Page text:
Brooklyn Resident Pleads Guilty In Connection With $13 Million Kickback And Health Care Fraud Scheme
BROOKLYN, NY – Brooklyn resident Gregory Konoplya, 57, pleaded guilty today in federal court in the Eastern District of New York to conspiracy to pay and receive illegal health care kickback payments, in connection with his role in a $13 million health care fraud scheme. Konoplya is the fourth defendant to plead guilty in connection with the scheme, which was based at the Cropsey Medical Care PLLC clinic in Bensonhurst, Brooklyn.
Today’s guilty plea was announced by Loretta E. Lynch, United States Attorney for the Eastern District of New York; Mythili Raman, Acting Assistant Attorney General of the Justice Department’s Criminal Division; George Venizelos, Assistant Director-in-Charge, Federal Bureau of Investigation (FBI), New York Field Office; and Thomas O’Donnell, Special Agent-in-Charge, U.S. Department of Health and Human Services, Office of Inspector General (HHS-OIG).
“Gregory Konoplya tried to take taxpayers for a ride with his fraudulent ambulette service,” stated United States Attorney Lynch. “He used illegal cash kickbacks to recruit Medicaid beneficiaries to obtain medical services, including rides in his ambulettes, which the beneficiaries did not need. Konoplya is the latest defendant to be convicted in connection with the government’s ongoing investigation of the Cropsey Medical Care clinic, which submitted more than $13 million in fraudulent claims to Medicare and Medicaid. We will continue to do our part to root out health care fraud to help protect the integrity of Medicare and Medicaid.” U.S. Attorney Lynch extended her grateful appreciation the Federal Bureau of Investigation and the Department of Health and Human Services, Office of Inspector General for their work on the investigation.
Konoplya pleaded guilty before U.S. Magistrate Judge Roanne Mann of the Eastern District of New York. At sentencing, Konoplya faces a maximum penalty of five years in prison, a fine of over $850,000, restitution of up to $429,000 and forfeiture of up to the same amount, $429,000.
According to court documents, from 2009 to 2012, Konoplya, working through an ambulette company in Brooklyn, recruited patients to attend a Brooklyn clinic called Cropsey Medical Care PLLC. An ambulette is a vehicle licensed by New York State’s Medicaid program to transport beneficiaries to and from medical facilities when such transportation is medically necessary. Konoplya paid employees of Cropsey Medical a per-beneficiary cash kickback so that Cropsey Medical would accept Konoplya’s beneficiaries as patients and Konoplya’s ambulette company could bill Medicaid for the transportation of beneficiaries to and from Cropsey Medical. Once Konoplya’s beneficiaries were transported to Cropsey Medical, they were paid cash kickbacks to induce them to continue to attend the clinic and receive medically unnecessary physical therapy, diagnostic testing and other services. Such purported medical services were then fraudulently billed by Cropsey Medical to Medicare and Medicaid.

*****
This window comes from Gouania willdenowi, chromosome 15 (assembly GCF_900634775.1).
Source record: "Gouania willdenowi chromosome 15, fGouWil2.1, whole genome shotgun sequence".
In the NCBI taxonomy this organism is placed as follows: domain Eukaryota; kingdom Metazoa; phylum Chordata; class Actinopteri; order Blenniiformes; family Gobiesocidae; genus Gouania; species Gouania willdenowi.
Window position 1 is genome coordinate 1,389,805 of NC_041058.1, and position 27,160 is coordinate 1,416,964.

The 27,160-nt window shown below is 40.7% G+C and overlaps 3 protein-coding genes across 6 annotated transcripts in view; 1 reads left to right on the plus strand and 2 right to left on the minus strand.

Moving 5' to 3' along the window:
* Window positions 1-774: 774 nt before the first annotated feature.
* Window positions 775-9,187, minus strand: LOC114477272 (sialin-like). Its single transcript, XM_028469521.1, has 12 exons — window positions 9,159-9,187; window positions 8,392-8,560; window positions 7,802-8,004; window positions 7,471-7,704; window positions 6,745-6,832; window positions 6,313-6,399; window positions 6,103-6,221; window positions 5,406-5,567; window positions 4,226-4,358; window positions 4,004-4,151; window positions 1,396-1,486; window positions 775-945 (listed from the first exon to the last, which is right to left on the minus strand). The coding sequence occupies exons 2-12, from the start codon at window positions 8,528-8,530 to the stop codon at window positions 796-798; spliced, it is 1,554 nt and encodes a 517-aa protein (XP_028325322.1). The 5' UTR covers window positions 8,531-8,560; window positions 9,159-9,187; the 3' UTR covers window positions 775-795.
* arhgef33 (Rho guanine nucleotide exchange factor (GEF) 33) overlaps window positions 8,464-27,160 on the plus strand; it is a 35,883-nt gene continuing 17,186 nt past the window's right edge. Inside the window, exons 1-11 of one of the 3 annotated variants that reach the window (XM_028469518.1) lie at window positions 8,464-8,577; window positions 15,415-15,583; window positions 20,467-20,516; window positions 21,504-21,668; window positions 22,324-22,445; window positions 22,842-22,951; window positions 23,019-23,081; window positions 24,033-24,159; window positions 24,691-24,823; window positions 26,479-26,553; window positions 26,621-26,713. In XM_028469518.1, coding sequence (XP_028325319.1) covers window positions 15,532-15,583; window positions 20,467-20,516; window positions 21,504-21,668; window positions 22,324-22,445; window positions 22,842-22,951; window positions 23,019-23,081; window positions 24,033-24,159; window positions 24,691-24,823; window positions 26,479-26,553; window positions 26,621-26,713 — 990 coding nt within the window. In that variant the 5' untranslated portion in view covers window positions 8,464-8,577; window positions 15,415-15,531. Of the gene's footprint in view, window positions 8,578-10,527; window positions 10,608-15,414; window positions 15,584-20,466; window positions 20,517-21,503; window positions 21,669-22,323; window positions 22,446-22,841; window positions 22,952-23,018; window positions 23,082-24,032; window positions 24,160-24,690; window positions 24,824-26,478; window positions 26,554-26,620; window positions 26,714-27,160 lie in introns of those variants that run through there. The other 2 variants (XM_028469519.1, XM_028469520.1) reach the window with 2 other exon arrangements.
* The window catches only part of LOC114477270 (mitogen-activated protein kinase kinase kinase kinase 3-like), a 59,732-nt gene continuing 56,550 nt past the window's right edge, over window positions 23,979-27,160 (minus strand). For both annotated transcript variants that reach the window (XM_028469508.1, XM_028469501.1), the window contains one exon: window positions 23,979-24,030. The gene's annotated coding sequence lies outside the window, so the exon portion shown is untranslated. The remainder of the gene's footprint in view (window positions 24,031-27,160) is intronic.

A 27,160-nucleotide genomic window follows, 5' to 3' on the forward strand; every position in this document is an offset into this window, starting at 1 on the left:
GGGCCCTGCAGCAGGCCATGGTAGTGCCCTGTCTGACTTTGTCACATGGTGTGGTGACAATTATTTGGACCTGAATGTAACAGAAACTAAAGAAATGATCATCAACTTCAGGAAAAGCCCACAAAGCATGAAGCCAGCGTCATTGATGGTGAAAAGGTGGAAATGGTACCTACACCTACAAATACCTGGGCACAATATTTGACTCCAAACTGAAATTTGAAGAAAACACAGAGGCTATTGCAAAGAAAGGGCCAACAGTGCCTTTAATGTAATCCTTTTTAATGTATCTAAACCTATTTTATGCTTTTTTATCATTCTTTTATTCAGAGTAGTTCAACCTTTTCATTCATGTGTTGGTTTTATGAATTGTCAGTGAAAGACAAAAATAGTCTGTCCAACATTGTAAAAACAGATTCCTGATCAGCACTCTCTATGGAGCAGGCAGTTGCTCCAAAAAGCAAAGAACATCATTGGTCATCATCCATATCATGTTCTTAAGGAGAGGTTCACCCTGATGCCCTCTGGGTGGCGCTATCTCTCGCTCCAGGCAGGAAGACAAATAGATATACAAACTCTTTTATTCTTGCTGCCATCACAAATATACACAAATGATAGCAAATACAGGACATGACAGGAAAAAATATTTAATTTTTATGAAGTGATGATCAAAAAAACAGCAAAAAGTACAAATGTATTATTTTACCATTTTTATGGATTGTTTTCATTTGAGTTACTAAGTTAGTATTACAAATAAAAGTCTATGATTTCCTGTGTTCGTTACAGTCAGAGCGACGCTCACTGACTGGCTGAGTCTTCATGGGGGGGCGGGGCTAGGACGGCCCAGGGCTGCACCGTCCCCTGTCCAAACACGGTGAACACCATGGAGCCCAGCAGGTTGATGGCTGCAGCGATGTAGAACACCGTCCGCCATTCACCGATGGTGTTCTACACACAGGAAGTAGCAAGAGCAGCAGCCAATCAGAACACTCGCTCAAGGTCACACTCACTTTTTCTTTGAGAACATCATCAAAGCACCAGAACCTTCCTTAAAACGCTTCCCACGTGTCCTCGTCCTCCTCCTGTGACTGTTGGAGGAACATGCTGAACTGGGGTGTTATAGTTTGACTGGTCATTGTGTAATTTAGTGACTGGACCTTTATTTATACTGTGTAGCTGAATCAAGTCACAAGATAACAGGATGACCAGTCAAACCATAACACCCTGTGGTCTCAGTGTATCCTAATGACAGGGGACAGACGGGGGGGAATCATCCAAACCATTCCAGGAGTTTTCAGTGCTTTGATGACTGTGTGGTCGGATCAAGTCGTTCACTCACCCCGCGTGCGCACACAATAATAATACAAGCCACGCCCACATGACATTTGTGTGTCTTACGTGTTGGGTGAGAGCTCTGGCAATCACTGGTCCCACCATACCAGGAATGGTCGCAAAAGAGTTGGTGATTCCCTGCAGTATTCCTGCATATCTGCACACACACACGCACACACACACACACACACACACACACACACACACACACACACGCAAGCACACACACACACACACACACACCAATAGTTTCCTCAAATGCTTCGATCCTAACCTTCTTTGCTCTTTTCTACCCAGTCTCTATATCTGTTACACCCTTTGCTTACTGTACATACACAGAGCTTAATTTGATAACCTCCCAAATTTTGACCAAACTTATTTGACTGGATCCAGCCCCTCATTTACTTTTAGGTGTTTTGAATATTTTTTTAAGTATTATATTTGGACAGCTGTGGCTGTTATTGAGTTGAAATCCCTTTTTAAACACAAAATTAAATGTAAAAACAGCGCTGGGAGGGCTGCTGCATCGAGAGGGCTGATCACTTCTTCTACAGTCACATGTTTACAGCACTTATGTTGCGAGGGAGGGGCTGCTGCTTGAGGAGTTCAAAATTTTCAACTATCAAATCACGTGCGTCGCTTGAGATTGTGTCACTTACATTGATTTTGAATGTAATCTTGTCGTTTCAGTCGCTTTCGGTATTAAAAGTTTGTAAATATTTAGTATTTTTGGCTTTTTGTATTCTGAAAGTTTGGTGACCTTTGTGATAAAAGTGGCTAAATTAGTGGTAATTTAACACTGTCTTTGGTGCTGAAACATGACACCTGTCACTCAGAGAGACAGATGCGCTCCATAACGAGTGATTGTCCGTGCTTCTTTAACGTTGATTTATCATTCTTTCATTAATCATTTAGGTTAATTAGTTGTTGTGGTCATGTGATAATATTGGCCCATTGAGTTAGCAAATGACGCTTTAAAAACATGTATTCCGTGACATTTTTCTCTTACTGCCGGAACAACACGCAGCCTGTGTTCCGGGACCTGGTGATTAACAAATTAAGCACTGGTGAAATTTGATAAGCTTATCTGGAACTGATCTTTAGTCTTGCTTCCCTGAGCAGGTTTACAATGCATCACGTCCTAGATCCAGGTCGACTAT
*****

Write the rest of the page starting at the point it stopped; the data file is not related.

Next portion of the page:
According to court documents, from approximately November 2009 to October 2012, Cropsey Medical submitted more than $13 million in claims to Medicare and Medicaid, seeking reimbursement for a wide variety of fraudulent medical services and procedures, including physician office visits, physical therapy and diagnostic tests.
The case was investigated by the FBI and HHS-OIG, brought as part of the Medicare Fraud Strike Force, and supervised by the Criminal Division’s Fraud Section and the U.S. Attorney’s Office for the Eastern District of New York. The case is being prosecuted by Trial Attorney Sarah M. Hall and Assistant U.S. Attorneys Shannon Jones and Ilene Jaroslaw of the Eastern District of New York.
The case was brought as part of the Medicare Fraud Strike Force, supervised by the Criminal Division’s Fraud Section and the U.S. Attorney’s Office for the Eastern District of New York. The Medicare Fraud Strike Force operations are part of the Health Care Fraud Prevention & Enforcement Action Team (HEAT), a joint initiative announced in May 2009 between the Department of Justice and HHS to focus their efforts to prevent and deter fraud and enforce current anti-fraud laws around the country.
Since its inception in March 2007, the Medicare Fraud Strike Force, now operating in nine cities across the country, has charged more than 1,500 defendants who have collectively billed the Medicare program for more than $5 billion. In addition, HHS’s Centers for Medicare & Medicaid Services, working in conjunction with HHS-OIG, is taking steps to increase accountability and decrease the presence of fraudulent providers.
To learn more about the Health Care Fraud Prevention and Enforcement Action Team (HEAT), go to: www.stopmedicarefraud.gov.